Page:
The introduction of topical therapies in the form of patches, creams, and gels is a promising advance in the treatment of peripheral polyneuropathies and PHN. These are applied to painful skin and act locally at the peripheral sites of pain generation. The absence of systemic side effects and drug interactions make these treatments an important option. Capsaicin, a substance P depleter occurring in chili peppers, has had limited adoption because of its intolerable side effect, a local burning sensation. Lidoderm, a topical formulation of 5% lidocaine, has proved safe and effective in early, well-designed trials in patients with neuropathic pain. Lidocaine gels, ointments, or sprays can be helpful for patients with pain affecting mucous membranes, allowing them to engage in specific activities such as chewing, defecation, sexual activity, or use of tampons or pads during menstrual periods. Because systemic absorption can occur, serum levels may need to be monitored.
5. Adjunctive treatments
The chronicity of neuropathic pain states creates significant disability. An interdisciplinary approach to the care of these patients should address the psychosocial burdens and functional impact of living with chronic pain. Supportive psychotherapy can be helpful to patient and family alike. Behavioral therapy encourages safely increasing physical activity. Cognitive approaches foster ways of thinking about pain that are less negative and self-defeating. Physical and occupational therapies address the loss of strength, decreased range of motion, and abnormal muscle tone. Physical and occupational therapies maximize functional gains and minimize secondary problems associated with disuse. For example, interventions such as placing a cardboard box under the covers of a patient with allodynia of the feet can prevent a secondary sleep disorder.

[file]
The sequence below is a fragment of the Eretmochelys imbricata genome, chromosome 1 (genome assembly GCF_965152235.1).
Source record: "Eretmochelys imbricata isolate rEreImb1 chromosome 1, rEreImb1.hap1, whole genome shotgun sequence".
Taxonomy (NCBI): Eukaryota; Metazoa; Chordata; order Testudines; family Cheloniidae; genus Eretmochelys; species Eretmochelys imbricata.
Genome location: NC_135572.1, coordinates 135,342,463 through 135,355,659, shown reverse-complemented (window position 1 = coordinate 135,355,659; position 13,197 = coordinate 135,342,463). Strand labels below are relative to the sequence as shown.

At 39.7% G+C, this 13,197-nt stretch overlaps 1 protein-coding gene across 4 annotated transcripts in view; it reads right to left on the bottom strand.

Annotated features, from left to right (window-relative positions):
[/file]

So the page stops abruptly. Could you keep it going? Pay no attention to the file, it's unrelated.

6. Invasive options
(i) Neuraxial catheter treatments and stimulators
Invasive methods of pain treatment should be considered for the management of neuropathic pain states refractory to medical therapy. The most common interventions are epidural and intrathecal drug delivery systems and dorsal column spinal cord stimulators. In general, these techniques require a long-term commitment on the part of the patient and pain specialist and consideration of possible, but infrequent, surgical complications. Infusion pumps of morphine, hydromorphone, and baclofen have all shown analgesic benefit in several case series, but the variety and range of implantation techniques, drugs, and protocols for infusions have precluded conclusive validation with outcome studies. In patients with opioid-responsive pain, infusion pumps may offer a long-term, alternative route of administration that minimizes dose-limiting side effects.